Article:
After the breakfast dishes were done we got in the dinghy and went ashore. Our plan was to hike the trail that ultimately would take you to Bahia Salinas on the other side of the island. That’s quite a ways away and we had no intention of making the whole trip but we did want to see a little bit of the interior of the island.
The hike definitely didn’t disappoint. The trail follows the dry riverbed part of the time and goes off on its own in some places. When it leaves the riverbed it’s marked by rock cairns along the way. It starts out on a wide plain that is covered with desert flora, all of it blooming at the moment. The flowers are tiny but their colors are vivid. As we proceeded on we passed through an area that had the coolest grass. It was the color of a lion and looked like some kind of thick fur. It laid down in these waves that made it look even more like fur. The grass itself was very fine and as soft as it looked. And, as always, I do have photos but you’ll have to wait until I get a decent internet connection to see them.
As we got further up the arroyo, the walls closed in until we were hiking through a fairly narrow pass. The cliff walls on one side were bare rock and dotted with lots and lots of caves. I could just picture some stone agers peeking out at us, wondering what in the hell we were. After that the trail widened again. The vegetation was continually changing. I’m not sure if we’re just here at a good time or if it’s always like this but, for a desert island, it was really pretty lush.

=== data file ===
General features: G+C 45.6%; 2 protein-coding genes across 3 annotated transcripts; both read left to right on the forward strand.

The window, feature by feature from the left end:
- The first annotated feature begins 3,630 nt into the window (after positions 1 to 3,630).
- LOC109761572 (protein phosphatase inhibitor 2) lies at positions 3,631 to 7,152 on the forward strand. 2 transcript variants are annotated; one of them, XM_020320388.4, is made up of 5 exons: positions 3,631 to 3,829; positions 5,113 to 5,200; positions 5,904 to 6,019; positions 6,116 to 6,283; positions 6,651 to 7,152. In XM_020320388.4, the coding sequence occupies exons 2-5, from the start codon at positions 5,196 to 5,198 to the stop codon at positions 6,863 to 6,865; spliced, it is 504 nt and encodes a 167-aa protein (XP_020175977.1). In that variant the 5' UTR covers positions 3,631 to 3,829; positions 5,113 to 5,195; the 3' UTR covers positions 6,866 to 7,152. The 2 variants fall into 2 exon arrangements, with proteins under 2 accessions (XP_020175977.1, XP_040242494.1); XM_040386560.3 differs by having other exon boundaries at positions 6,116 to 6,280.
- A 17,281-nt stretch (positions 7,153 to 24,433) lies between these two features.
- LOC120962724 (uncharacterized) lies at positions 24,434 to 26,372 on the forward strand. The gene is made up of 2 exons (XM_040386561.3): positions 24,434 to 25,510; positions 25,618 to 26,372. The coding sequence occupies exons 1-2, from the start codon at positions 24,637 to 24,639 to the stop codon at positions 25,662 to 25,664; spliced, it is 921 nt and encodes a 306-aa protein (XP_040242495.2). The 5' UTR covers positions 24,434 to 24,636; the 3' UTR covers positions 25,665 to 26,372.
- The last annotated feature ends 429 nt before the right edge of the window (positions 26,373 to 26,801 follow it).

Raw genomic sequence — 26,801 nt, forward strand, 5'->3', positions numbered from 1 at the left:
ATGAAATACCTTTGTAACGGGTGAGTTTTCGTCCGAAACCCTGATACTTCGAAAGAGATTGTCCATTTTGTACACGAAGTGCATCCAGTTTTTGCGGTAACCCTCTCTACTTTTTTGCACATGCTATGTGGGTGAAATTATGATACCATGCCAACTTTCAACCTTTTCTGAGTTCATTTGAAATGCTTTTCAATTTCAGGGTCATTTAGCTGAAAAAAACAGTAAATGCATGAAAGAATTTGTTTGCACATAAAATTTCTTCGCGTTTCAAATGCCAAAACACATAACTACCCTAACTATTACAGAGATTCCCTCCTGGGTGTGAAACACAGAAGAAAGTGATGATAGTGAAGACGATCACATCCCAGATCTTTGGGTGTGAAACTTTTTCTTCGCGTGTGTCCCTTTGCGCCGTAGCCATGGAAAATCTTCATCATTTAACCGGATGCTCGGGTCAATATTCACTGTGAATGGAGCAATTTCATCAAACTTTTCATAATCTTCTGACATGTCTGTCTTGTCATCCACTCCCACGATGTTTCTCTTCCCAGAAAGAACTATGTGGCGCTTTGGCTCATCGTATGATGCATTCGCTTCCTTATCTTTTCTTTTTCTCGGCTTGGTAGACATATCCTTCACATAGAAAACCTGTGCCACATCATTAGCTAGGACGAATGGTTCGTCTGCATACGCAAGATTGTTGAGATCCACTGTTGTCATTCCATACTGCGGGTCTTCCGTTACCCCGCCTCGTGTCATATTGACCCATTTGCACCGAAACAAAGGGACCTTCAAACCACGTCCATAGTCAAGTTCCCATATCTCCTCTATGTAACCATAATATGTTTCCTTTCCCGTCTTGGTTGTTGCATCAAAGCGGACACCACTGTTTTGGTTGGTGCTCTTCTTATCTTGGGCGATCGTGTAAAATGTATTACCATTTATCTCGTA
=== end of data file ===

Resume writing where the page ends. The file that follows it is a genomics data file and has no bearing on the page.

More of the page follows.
But, after an hour or so, we tired of trudging through the gravelly riverbed and decided to turn back. It was a great way to spend a couple of hours.
When we got back to the bay, we decided to walk along the beach a bit and see what kinds of shells we’d find. There was a panga beached down the way a bit. He probably brought some tourists over for the day. We said “Buenos dias” to the panguero as we passed and he returned our greeting. Then he called us back. His huge outboard motor was in the raised position and he couldn’t get it to lower. It’s all hydraulic but there’s a screw-headed valve that needed to be loosened to let him lower the motor. It took a regular slot-head screwdriver but the one he had was too small and he wondered if we had a bigger one. His was just chewing the (probably aluminum) screw’s slot up. I looked at what he had and at what he needed and wasn’t really sure I had the right sized screwdriver but I told him I’d check. Lulu continued walking the beach and I rowed back to the boat to get my tools. I got the 2 largest slot-head screwdrivers I had but they didn’t really look all that large. I also got a really large screwdriver head that fits on a socket wrench. Maybe that’s do it. I rowed back ashore.